UK proposes a 2% tax on tech giants like Google, Amazon and Facebook for profits they make in the country

  • The tax will apply to search engines, social media platforms and online marketplaces that generate at least 500 million pounds a year in global revenue.
  • That leaves companies like Facebook, Google and Amazon squarely in the cross hairs.
Sundar Pichai, chief executive officer of Google Inc., speaks during the Google I/O Developers Conference in Mountain View, California, U.S., on Tuesday, May 8, 2018.
David Paul Morris | Bloomberg | Getty Images
Sundar Pichai, chief executive officer of Google Inc., speaks during the Google I/O Developers Conference in Mountain View, California, U.S., on Tuesday, May 8, 2018.

Britain said it would tax the revenue that online platforms such as Google, Facebook and Amazon make in the country to update a system that had not kept pace with changing digital business models.

"It's clearly not sustainable, or fair, that digital platform businesses can generate substantial value in the UK without paying tax here in respect of that business," finance minister Philip Hammond said in his annual budget speech on Monday.

The tax will be designed to ensure established tech giants, rather than start-ups, shoulder the burden, Hammond told parliament, and "will apply to search engines; social media platforms; and online marketplaces. That is because the government considers these business models derive significant value from the participation of their users," the proposal reads.

The tax will be paid by companies that generate at least 500 million pounds a year in global revenue — leaving companies like Facebook, Google and Amazon squarely in the cross hairs.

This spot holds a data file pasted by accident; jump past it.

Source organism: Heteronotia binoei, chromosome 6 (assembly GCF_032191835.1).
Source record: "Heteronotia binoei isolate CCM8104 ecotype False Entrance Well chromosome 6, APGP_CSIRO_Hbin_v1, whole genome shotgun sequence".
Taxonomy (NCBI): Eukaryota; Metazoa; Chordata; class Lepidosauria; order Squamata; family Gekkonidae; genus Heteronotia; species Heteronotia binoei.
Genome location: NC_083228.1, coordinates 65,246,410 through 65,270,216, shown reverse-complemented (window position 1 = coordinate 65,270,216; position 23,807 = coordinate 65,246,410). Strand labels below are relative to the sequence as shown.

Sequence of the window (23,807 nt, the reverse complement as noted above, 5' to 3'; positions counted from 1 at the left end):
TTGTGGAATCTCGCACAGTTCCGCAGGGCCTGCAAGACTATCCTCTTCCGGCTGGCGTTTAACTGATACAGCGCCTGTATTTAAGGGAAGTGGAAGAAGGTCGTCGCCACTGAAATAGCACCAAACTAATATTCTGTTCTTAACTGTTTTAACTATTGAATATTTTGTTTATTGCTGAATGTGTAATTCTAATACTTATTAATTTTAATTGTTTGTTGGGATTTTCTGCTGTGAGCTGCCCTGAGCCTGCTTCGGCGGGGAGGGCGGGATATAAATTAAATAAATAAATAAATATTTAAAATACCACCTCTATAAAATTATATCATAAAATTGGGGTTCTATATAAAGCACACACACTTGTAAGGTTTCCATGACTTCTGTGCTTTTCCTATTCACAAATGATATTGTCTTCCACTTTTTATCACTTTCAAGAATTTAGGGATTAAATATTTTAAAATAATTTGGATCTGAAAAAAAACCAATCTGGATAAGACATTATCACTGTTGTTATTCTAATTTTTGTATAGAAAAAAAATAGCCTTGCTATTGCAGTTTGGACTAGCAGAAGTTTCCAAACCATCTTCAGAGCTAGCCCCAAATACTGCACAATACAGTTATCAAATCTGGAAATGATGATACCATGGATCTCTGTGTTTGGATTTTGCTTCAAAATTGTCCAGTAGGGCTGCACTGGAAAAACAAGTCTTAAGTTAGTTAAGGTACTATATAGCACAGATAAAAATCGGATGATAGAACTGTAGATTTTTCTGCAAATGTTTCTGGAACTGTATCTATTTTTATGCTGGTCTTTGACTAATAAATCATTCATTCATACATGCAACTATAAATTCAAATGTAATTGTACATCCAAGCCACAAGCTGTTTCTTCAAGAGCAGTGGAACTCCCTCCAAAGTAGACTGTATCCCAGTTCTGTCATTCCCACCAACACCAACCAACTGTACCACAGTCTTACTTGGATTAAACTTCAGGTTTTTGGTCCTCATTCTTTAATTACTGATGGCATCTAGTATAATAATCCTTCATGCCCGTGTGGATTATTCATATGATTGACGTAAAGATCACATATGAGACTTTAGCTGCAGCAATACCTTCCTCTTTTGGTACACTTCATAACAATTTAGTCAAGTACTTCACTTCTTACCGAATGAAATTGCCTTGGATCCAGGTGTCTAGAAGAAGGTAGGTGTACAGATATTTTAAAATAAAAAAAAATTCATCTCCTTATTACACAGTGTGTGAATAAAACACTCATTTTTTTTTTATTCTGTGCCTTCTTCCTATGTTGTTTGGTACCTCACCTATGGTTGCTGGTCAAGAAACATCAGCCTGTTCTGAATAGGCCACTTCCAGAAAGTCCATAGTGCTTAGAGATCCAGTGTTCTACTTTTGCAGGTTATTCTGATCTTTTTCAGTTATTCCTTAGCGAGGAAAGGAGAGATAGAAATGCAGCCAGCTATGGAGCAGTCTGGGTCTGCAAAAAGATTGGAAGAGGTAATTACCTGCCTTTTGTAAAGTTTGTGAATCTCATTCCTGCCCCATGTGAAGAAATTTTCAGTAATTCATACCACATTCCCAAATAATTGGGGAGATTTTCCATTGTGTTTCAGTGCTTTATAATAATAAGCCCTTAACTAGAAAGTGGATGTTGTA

The Treasury said profitable companies would be taxed at 2 percent on the money they make from UK users from April 2020, and the measure was expected to raise more than 400 million pounds ($512 million) a year.

Britain had been leading attempts to reform international corporate tax systems, Hammond said, but progress had been painfully slow and governments could not simply talk forever.

Clifford Chance tax partner Dan Neidle said the radical nature of the proposal clearly showed that Britain was becoming frustrated with the slow pace of change in global tax laws.

"The UK is running ahead of every other country except Spain," he said.

But given the dominance of U.S. tech giants, President Donald Trump's administration may not appreciate the proposal at a time when Britain is trying to agree new trade deals.

Hammond said that if a global solution emerges, it would consider adopting this instead of its tax.

But in the meantime, the government would consult on the detail to make sure it got this right, and then ensure Britain remained one of the best places to start and scale up a tech business.

Amazon and Facebook declined to comment.

—CNBC's Sara Salinas contributed to this report.